MACMILLAN Since it was the Day of Preparation
Few composers in recent times have so unequivocally brought their faith into the concert arena as has James MacMillan. Here we have the latest in a stream of major works which express his deeply held Catholicism, and for my money it is by far and away the most effective. Combining elements inspired by plainchant, Scottish folk melody, Arabic dance (the Interlude which concludes the first part), Renaissance music, Bach, Stravinsky and Britten (most notably at the start of the second part), the language is uniquely and undeniably MacMillan’s own, as is the highly unusual decision to set a Biblical text which has rarely been set before in any period of musical history.
Something of a sequel to his earlier St John Passion, and cast in three parts which run continuously, Since it was the Day of Preparation… sets the final section of St John’s Gospel, encompassing the period from the death of Christ through the Resurrection to his final dismissal of the disciples. The text, as MacMillan shows, has plenty of opportunity for dramatic colour as well as for introspection, but perhaps it is this latter element which is most potently brought out in this outstanding recording, made in the generous environment of the RSNO’s centre in Glasgow.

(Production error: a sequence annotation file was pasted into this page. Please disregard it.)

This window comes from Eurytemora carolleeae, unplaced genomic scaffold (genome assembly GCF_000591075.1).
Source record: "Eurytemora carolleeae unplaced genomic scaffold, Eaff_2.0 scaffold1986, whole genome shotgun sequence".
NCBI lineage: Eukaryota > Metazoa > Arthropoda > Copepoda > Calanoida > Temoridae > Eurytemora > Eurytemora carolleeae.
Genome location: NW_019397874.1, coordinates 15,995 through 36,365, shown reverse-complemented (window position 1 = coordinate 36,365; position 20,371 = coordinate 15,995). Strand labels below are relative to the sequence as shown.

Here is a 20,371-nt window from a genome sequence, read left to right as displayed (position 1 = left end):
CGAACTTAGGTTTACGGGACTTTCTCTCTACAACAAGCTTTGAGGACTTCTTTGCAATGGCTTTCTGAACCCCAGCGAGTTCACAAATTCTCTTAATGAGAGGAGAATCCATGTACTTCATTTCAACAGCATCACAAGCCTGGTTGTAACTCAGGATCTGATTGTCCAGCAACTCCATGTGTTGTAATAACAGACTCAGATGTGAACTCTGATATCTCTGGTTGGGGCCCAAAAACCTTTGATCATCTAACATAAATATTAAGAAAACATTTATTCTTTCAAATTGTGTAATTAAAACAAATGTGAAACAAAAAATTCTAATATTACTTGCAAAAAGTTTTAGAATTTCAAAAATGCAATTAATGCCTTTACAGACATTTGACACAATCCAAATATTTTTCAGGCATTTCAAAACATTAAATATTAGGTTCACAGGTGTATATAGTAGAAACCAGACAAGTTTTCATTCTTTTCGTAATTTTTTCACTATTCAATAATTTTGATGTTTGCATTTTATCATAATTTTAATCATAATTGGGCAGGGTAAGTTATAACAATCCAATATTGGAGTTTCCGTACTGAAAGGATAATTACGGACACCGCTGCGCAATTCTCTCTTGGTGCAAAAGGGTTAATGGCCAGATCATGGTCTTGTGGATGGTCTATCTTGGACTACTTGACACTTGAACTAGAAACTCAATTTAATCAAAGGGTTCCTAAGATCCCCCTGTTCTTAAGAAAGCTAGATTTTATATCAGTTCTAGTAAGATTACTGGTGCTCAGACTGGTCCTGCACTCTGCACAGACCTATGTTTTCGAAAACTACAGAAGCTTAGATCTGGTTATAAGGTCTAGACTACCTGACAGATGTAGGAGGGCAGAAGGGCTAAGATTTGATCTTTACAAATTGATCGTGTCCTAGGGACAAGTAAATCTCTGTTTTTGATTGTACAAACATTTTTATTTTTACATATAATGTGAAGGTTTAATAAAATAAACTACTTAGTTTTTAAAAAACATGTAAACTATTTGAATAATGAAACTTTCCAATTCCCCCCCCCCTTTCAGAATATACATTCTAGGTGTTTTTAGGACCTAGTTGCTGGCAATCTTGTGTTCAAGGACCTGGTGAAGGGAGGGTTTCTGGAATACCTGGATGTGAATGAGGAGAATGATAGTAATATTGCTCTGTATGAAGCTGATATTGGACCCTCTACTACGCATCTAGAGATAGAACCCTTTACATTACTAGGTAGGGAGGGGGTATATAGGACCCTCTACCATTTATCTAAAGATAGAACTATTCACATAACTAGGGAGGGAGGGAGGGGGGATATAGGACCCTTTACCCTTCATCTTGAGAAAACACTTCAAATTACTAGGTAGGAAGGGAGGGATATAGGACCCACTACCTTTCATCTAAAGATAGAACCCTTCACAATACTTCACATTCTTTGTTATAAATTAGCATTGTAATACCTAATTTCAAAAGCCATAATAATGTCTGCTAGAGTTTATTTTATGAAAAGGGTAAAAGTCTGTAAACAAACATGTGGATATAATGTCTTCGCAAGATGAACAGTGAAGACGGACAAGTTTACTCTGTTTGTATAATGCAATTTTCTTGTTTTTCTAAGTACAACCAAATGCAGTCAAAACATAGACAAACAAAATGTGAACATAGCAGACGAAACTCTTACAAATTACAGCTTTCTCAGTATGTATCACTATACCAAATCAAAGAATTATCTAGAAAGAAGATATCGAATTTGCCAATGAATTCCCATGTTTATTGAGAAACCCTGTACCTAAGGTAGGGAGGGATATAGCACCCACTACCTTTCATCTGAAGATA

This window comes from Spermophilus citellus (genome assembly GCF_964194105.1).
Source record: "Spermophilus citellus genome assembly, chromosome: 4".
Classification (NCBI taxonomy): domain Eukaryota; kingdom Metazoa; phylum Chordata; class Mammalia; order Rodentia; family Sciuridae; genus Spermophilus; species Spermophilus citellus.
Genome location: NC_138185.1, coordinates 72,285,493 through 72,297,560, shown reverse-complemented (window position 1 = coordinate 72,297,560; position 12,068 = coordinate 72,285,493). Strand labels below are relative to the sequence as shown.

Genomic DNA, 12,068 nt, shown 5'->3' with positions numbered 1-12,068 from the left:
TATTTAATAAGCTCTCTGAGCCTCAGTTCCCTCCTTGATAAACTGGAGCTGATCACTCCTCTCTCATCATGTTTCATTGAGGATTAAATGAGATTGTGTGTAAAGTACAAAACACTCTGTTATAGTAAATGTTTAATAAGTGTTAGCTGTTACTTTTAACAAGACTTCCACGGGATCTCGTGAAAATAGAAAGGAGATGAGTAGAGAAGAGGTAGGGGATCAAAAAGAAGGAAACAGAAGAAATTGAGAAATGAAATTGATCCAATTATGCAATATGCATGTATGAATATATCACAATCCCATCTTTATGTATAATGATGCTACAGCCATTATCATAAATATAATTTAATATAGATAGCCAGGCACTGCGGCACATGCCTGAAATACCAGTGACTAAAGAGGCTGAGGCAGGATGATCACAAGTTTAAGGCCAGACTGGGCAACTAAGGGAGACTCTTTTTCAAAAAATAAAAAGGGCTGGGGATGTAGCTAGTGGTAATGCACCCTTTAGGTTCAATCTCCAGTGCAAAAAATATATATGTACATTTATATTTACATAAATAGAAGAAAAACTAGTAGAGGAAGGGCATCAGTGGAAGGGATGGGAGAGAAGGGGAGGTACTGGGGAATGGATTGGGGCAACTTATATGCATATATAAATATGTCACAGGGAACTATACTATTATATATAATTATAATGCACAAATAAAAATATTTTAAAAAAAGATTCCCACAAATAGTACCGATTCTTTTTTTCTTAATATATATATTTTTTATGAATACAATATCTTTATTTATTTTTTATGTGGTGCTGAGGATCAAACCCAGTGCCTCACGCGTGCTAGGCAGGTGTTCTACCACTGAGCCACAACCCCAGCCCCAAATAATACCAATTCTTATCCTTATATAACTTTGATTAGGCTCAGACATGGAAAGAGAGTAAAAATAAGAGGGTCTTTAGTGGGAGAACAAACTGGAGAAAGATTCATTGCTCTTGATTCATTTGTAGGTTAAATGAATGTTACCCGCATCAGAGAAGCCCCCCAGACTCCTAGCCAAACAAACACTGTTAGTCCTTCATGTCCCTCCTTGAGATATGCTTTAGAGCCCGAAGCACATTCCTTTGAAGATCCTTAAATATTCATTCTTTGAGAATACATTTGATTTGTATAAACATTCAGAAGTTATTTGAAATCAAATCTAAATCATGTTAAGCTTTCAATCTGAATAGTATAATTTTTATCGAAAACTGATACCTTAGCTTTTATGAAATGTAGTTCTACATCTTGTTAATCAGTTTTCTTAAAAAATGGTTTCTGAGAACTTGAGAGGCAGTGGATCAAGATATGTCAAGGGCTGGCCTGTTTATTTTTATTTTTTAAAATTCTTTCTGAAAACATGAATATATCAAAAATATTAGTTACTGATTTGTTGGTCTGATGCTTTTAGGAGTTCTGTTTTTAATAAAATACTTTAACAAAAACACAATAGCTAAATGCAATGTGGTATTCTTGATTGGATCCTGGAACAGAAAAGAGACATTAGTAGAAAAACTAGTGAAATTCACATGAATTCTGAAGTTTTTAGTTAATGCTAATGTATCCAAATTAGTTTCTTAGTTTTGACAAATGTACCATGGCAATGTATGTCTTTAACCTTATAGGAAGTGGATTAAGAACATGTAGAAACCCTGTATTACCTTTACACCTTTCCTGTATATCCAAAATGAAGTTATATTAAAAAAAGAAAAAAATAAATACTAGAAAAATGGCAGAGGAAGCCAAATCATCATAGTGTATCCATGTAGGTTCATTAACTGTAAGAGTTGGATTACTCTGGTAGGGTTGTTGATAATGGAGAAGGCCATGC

It is scored for the curious instrumental line-up of harp, theorbo, cello, clarinet and horn, with occasional additional bells which MacMillan himself plays on this recording, and the text is delivered by a quintet of solo voices, which, especially when sung with such delicious clarity as Synergy Vocals here, creates a wonderfully transparent quality, even in the murky waters of the Sea of Tiberius which wash in at the start of the third part. Brindley Sherratt is the superbly resonant bass who sings the words of Christ, but tenor Benedict Hymans deserves special mention for his enchanting delivery of the opening verses of the text.
These were the performers who premiered the work at the 2012 Edinburgh Festival, and they have performed it several times since. So by the time they committed it to disc, they had developed a real affinity for it, and this informs every moment of this intensely moving performance. Directed by the work’s dedicatee, William Conway (who has, most effectively, the last word in the recording), the Hebrides Ensemble – each member of which is allotted a substantial solo in the interludes that punctuate the sung sections – provide eloquent testimony to the sustained impact of MacMillan’s writing.